Many charities are in desperate need of alternative sources of funding to maintain their services. Many are seeking external support like emergency public appeals, or are approaching funders such as community foundations which have established response funds. However, some charities are lucky enough to have reserves but may be unsure on the best use of them.
Charities which have restricted funds and endowments should be reviewing them, considering whether there is any scope to release restrictions so they can be used to support their activities.
How to find out the nature of a charities reserve funds
Firstly, it is important that trustees have a clear understanding of the nature of the reserves they hold. There a number of different types of fund, including;
- Designated funds - these are funds that that the trustees themselves have earmarked for a particular purpose. As the restriction is self-imposed, the trustees can decide themselves whether to undesignated the funds and apply them for new purposes.
- Restricted funds - these are funds given to the charity for a specific purpose. This is a legally binding obligation and the trustees cannot remove or relax the restriction by themselves.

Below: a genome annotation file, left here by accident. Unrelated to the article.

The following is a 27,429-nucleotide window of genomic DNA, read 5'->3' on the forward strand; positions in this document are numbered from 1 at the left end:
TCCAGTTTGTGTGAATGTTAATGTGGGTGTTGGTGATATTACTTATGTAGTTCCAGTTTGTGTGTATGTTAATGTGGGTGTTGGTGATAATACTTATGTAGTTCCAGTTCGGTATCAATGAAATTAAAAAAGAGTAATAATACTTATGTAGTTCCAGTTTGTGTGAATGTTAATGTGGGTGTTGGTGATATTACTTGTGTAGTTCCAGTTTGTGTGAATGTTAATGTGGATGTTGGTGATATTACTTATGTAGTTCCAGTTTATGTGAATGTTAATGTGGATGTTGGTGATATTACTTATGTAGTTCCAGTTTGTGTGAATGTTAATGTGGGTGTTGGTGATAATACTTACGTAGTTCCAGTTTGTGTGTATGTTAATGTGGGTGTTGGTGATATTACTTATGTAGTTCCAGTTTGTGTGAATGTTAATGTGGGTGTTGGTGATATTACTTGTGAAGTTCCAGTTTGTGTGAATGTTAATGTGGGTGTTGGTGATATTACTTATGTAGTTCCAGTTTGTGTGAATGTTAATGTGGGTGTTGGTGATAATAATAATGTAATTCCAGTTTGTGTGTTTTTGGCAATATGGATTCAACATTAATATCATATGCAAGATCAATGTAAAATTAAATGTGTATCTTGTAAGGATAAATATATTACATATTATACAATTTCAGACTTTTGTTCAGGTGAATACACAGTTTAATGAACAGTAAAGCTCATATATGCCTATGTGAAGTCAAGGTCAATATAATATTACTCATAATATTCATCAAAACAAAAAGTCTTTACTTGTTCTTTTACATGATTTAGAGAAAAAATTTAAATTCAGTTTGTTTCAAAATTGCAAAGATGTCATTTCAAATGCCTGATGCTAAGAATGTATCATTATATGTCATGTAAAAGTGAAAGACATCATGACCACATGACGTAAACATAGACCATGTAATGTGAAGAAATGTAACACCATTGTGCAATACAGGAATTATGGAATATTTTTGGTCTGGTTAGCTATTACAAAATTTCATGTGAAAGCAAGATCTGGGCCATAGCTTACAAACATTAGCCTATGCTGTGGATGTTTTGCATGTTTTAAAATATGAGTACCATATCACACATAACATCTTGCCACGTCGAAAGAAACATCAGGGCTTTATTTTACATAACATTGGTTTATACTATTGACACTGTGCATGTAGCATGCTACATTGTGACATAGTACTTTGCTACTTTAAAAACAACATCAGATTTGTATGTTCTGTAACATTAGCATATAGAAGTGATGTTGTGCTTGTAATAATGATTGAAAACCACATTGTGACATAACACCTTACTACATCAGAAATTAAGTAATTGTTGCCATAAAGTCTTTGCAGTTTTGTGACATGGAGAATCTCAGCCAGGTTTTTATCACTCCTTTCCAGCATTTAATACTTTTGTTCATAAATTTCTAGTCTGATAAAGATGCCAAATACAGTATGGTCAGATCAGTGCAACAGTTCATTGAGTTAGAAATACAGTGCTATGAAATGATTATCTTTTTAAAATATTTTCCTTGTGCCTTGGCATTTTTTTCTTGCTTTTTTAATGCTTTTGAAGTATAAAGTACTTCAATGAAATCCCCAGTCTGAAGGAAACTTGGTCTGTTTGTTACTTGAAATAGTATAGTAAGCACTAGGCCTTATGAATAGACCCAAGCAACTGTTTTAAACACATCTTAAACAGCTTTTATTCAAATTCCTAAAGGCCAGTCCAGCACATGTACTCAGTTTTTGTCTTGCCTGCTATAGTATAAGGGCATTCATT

- Permanent Endowment funds - these funds are where the original intention was for the asset to be held by the charity forever, so they therefore can't be spent.
How to review the funds terms of restriction
If the restrictions are legally binding, the terms on which the fund was given to the charity in the first place should be reviewed. For example this could be a Will, deed of gift, or grant agreement. It may be that these terms contain a mechanism for the restriction to be changed.
How can the Charities Act help?
Trustees may be able to use various powers under the Charities Act 2011 to change restrictions on funds to create additional flexibility. In some circumstances this will allow funds held as permanent endowment to be spent, as long as certain criteria are met.
Whilst these powers apply primarily to unincorporated charities, such as charitable trusts, they can also be used in appropriate circumstances by incorporated charities such as charitable companies and CIOs.
In many cases, except for the smallest funds, consent from the Charity Commission must be obtained.
Why you should consider the impact of releasing charity funds
sThe Charity Commission have issued guidance to trustees that accessing or releasing restricted funds should only be considered as a last resort. The Commission also encourages trustees to carefully consider the wider and longer term impacts of making such a decision on the charity’s overall financial resilience and donor relationships.